Regular life is the backdrop of most of our days. Here we have laughter and disappointment, cooking and cleaning, working and tasking. All common, usual, ordinary. These routine and ordinary moments create a mortar that holds our lives together. Here we get a sense of stability as we do everyday life.
If regular life acts as the mortar, then the irregularities of life would be the stones. These are the major accomplishments, the milestones, the traumas that change the look and shape of us. Here we find much emotion and transition and life-altering decisions.
Of the two, stones are more interesting to write about. Mortar is, well . . . the filler. It doesn’t have the same pizzazz as stones with their varying shapes and sizes.
But if I write only of the stones, of the major life happenings, my writing will be sparse. There is a lot of regular life happening in the mortar. These are the commonplace moments that most of us pass through without much thought.
Something in this week’s reading for the High Calling Blogs Book Club got me thinking of these commonplace moments. Julia Cameron said this about common moments in The Right to Write: An Invitation and Initiation into the Writing Life:
Valuing our experience is not narcissism. It is not endless self-involvement. It is, rather, the act of paying active witness to ourselves and our world. Such witness is an act of dignity, an act that recognizes that life is essentially a sacred transaction of which we know only the shadow, not the shape. As we attune ourselves more and more closely to the value of passing moments, we learn that we are something of moment ourselves.1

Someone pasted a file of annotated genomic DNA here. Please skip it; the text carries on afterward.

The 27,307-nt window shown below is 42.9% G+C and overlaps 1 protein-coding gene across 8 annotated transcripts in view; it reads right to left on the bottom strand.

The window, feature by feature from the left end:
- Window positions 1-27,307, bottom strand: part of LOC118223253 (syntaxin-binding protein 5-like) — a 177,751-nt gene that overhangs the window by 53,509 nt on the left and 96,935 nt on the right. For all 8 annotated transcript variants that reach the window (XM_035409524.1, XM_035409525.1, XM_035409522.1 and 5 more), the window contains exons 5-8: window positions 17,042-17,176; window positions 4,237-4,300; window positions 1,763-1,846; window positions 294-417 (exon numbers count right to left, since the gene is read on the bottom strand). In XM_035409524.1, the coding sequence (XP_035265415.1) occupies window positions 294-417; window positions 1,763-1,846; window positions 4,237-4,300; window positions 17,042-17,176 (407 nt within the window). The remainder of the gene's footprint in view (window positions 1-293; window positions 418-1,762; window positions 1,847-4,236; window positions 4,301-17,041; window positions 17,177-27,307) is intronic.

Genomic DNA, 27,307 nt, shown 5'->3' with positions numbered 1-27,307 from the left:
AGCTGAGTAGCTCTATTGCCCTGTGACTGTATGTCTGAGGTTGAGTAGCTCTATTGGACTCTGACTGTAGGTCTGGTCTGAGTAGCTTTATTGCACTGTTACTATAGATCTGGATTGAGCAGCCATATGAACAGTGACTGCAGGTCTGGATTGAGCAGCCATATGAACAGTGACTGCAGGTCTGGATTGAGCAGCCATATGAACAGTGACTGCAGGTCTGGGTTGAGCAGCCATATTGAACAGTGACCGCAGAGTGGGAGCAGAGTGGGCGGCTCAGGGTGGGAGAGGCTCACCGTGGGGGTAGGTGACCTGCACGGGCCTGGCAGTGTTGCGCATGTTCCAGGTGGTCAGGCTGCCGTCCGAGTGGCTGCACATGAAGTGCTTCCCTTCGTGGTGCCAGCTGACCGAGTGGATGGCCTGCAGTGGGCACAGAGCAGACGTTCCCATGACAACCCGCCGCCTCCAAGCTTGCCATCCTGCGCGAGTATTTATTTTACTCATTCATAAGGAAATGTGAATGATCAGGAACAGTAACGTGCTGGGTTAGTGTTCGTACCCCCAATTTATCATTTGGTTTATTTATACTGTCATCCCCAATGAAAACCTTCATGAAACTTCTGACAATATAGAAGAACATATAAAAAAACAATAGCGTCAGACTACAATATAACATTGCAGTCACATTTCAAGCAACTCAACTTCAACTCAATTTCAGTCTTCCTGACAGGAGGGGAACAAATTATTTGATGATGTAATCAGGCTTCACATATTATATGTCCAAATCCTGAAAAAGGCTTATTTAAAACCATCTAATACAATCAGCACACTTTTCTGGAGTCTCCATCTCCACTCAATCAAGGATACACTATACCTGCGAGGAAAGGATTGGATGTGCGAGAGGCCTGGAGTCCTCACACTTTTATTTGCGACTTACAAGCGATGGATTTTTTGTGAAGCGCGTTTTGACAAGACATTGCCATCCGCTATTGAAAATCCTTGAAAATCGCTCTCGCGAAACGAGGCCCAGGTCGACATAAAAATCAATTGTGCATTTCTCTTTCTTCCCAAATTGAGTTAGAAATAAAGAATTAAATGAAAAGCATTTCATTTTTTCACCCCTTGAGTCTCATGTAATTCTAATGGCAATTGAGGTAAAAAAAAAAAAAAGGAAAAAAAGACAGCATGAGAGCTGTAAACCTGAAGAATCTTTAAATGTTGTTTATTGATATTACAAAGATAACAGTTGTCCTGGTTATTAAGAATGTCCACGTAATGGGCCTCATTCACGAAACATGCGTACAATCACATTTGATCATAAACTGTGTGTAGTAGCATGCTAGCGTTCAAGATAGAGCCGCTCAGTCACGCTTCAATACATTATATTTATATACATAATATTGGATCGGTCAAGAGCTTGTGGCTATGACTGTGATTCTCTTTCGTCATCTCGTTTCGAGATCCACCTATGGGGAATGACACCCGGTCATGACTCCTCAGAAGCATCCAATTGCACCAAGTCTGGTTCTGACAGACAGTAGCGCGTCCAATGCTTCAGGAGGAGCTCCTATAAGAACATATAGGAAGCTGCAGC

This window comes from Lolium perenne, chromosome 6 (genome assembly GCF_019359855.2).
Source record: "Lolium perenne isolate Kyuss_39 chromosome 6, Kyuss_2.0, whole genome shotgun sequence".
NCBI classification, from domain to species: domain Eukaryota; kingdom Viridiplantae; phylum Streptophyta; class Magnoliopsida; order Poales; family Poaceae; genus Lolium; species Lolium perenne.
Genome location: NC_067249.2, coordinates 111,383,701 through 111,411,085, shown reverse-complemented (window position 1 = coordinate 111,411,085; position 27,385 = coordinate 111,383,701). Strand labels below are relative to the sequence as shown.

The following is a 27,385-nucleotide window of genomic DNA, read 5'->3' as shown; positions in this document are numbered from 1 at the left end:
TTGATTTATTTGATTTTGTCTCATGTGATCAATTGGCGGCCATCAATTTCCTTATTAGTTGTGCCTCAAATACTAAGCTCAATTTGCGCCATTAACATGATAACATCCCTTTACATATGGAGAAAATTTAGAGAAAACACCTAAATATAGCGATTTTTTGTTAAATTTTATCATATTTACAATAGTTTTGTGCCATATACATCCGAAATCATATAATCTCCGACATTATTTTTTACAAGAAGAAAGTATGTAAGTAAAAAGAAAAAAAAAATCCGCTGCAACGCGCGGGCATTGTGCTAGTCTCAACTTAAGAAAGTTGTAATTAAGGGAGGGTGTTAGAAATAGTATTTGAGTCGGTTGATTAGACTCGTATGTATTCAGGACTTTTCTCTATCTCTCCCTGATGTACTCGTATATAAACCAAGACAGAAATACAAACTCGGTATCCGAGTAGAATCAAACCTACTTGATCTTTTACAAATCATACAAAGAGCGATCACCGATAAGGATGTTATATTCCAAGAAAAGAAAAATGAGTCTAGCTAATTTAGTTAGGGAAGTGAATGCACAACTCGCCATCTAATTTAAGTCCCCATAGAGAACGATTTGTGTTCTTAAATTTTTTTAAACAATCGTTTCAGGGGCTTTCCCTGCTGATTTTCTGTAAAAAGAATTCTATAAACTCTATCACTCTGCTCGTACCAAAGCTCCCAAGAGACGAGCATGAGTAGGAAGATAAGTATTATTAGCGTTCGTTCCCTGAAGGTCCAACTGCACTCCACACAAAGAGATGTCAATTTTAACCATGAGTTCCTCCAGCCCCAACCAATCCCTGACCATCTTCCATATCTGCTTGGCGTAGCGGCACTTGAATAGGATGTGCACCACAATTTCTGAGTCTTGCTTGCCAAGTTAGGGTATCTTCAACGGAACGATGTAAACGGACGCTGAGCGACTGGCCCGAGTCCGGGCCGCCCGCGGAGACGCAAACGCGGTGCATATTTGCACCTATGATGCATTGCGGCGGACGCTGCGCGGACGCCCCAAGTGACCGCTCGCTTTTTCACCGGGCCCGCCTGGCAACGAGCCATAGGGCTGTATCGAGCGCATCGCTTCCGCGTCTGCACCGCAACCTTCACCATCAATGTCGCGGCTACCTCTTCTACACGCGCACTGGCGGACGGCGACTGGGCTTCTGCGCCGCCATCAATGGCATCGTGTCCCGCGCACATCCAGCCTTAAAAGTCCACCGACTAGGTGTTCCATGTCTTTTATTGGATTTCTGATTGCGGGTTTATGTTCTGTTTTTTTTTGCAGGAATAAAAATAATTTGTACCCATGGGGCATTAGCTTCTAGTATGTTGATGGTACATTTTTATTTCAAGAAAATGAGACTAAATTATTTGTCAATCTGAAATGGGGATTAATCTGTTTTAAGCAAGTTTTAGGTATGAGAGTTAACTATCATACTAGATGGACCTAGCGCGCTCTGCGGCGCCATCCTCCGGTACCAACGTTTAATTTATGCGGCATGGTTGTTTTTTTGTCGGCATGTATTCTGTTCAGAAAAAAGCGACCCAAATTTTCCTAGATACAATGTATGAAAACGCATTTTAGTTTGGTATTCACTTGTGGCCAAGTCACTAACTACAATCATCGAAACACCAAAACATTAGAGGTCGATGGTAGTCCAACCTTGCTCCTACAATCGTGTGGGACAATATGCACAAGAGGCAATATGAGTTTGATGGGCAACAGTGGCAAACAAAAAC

Within the humdrum, commonplace routines are moments of life. Life is sacred. We are living this life, each moment worthy because we are made in the image of the One who is worthy beyond compare.
Some days it doesn’t feel like we are anything special as we go about the filling tasks of everyday living.
But the apostle John tells the early Christians otherwise: “Beloved, now we are children of God . . . it has not appeared as yet what we will be” (1 John 3:2). What we are now, what we see now, is not all we are or all we will be. And the apostle Paul explained that “for now we see in a mirror dimly, but then face to face; now I know in part, but then I will know fully just as I also have been fully known” (1 Cor. 13:12).
Dim mirrors reflect merely the shadow—not the shape—of our lives and who we are. We know only in part the value of the commonplace. If we could see more than the shadow, if we could know fully, the commonplace would be found to hold more holy moments than our hearts could bear.
Cameron calls us to be attune to these moments, to extract from them the value that can’t be seen as yet. I don’t want to think of the bulk of life as merely filler. I want to approach life as singer and artist Sara Groves has phrased it: I’m going to “look for the holy in the commonplace.”2
1. Julia Cameron, The Right to Write: An Invitation and Initiation into the Writing Life (New York, NY: Penguin Putnam, 1998), 50.
2. Sara Groves, “Just Showed up for My Own Life.” Add to the Beauty. INO/Epic, 2005.
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